3. Update Your Schedule

Now that you’ve got a clear idea of where your business is and how you can cut back on your spending, it’s time to start looking at some ways to bring in more money. One of the first things you should try is updating your schedule.

An update to your schedule could mean selling at a new place, selling at a new time, or selling at a new place and time. It’s up to you to determine which change will be most effective for your business. We recommend trying a few new options out over the course of a couple weeks to see what type of results you get. Consider these ideas:

  • If you normally park downtown all day long, try staying downtown only for the lunch rush and then taking your truck elsewhere in the afternoon and evening. Parking near somewhere that teenagers might go after school is a great way to pick up some extra sales during a lull in the afternoon when most people are at work.
  • If you’re typically a lunch truck, try switching things up and focusing your service on the bar crowds for a week or so. Though you’ll need to make sure you’re allowed to park near the facility, many bar owners welcome food trucks near them who can serve patrons who are hungry throughout the night (and especially at closing time!). If you don’t mind working late hours, this can be an especially effective time and location to sell.
  • If your lunch sales are pretty sporadic and most customers seem to be people who were simply walking by, try to see if you can arrange a partnership with a business or office park to serve lunch daily to their employees. Many food trucks have found great success by serving lunch at a regular spot to people who are more than happy to have food brought right to their parking lot.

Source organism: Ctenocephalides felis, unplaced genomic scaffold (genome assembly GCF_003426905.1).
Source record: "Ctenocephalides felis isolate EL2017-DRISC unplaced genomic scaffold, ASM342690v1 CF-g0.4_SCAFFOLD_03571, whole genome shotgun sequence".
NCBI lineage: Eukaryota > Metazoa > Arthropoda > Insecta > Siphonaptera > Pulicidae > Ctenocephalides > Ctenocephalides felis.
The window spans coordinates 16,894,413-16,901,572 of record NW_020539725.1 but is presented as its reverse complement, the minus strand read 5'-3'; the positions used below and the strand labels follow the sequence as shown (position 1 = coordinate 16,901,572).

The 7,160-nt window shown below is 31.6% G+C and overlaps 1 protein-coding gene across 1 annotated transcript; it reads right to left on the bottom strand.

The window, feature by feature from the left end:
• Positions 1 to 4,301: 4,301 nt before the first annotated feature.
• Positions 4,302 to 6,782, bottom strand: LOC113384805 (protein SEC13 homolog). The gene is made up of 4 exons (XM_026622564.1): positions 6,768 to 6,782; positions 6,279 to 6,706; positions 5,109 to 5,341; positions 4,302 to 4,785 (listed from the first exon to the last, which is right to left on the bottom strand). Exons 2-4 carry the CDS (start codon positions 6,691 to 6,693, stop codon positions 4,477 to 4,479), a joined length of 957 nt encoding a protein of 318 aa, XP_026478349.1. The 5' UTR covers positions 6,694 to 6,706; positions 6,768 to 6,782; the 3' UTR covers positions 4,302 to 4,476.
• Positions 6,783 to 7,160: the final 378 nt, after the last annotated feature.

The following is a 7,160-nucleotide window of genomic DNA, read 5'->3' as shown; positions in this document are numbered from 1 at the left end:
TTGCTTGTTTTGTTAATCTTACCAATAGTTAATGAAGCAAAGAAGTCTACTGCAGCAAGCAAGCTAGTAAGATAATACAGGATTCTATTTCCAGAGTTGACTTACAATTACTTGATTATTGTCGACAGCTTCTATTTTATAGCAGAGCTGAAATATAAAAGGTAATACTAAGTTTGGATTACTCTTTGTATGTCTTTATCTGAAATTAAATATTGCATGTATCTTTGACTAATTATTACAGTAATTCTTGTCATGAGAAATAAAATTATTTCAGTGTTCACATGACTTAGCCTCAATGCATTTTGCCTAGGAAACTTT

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4. Give Your Menu a Facelift

Sometimes it’s not the when and where of your selling that’s the problem, but the what—and in that case, it might be time to give your menu a facelift.

Think back to the questions you answered in the first section when you examined your business closely—are there any items that simply don’t sell, or any items that are clearly the stars of your menu? You can use this information to revamp what you’re selling and to make your menu more appealing to current customers and newcomers alike.

We’re written before about how important it is to have a unique selling proposition (USP) for your truck. To summarize, your truck’s USP is your focus, or what sets you apart from other food trucks. If you’re looking to breathe a little new life into your menu, you need to keep the USP in mind and ideally make it even clearer.